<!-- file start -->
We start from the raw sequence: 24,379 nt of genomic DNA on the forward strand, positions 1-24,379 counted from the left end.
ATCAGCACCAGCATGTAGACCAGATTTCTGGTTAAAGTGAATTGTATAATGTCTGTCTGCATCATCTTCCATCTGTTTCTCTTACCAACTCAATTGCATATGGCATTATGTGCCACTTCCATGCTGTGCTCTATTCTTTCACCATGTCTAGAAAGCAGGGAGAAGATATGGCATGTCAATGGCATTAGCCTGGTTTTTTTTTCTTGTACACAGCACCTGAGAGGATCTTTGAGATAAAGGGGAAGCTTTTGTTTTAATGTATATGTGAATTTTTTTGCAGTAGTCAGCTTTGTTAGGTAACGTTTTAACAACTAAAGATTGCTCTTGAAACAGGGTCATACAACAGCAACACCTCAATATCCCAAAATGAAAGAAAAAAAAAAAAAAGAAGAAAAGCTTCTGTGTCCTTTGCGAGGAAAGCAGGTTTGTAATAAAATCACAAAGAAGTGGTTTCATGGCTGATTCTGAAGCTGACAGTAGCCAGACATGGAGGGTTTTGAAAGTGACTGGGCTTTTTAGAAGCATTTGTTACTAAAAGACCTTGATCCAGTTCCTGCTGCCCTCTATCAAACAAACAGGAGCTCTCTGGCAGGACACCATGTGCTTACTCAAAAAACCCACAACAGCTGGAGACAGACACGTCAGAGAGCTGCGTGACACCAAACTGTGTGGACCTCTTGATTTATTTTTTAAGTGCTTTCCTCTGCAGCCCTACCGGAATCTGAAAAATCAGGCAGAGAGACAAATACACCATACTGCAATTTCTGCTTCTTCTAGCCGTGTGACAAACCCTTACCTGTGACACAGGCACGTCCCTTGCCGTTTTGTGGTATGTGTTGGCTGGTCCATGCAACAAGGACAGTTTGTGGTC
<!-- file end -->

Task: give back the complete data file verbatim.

We start from the raw sequence: 24,379 nt of genomic DNA on the forward strand, positions 1-24,379 counted from the left end.
ATCAGCACCAGCATGTAGACCAGATTTCTGGTTAAAGTGAATTGTATAATGTCTGTCTGCATCATCTTCCATCTGTTTCTCTTACCAACTCAATTGCATATGGCATTATGTGCCACTTCCATGCTGTGCTCTATTCTTTCACCATGTCTAGAAAGCAGGGAGAAGATATGGCATGTCAATGGCATTAGCCTGGTTTTTTTTTCTTGTACACAGCACCTGAGAGGATCTTTGAGATAAAGGGGAAGCTTTTGTTTTAATGTATATGTGAATTTTTTTGCAGTAGTCAGCTTTGTTAGGTAACGTTTTAACAACTAAAGATTGCTCTTGAAACAGGGTCATACAACAGCAACACCTCAATATCCCAAAATGAAAGAAAAAAAAAAAAAAGAAGAAAAGCTTCTGTGTCCTTTGCGAGGAAAGCAGGTTTGTAATAAAATCACAAAGAAGTGGTTTCATGGCTGATTCTGAAGCTGACAGTAGCCAGACATGGAGGGTTTTGAAAGTGACTGGGCTTTTTAGAAGCATTTGTTACTAAAAGACCTTGATCCAGTTCCTGCTGCCCTCTATCAAACAAACAGGAGCTCTCTGGCAGGACACCATGTGCTTACTCAAAAAACCCACAACAGCTGGAGACAGACACGTCAGAGAGCTGCGTGACACCAAACTGTGTGGACCTCTTGATTTATTTTTTAAGTGCTTTCCTCTGCAGCCCTACCGGAATCTGAAAAATCAGGCAGAGAGACAAATACACCATACTGCAATTTCTGCTTCTTCTAGCCGTGTGACAAACCCTTACCTGTGACACAGGCACGTCCCTTGCCGTTTTGTGGTATGTGTTGGCTGGTCCATGCAACAAGGACAGTTTGTGGTC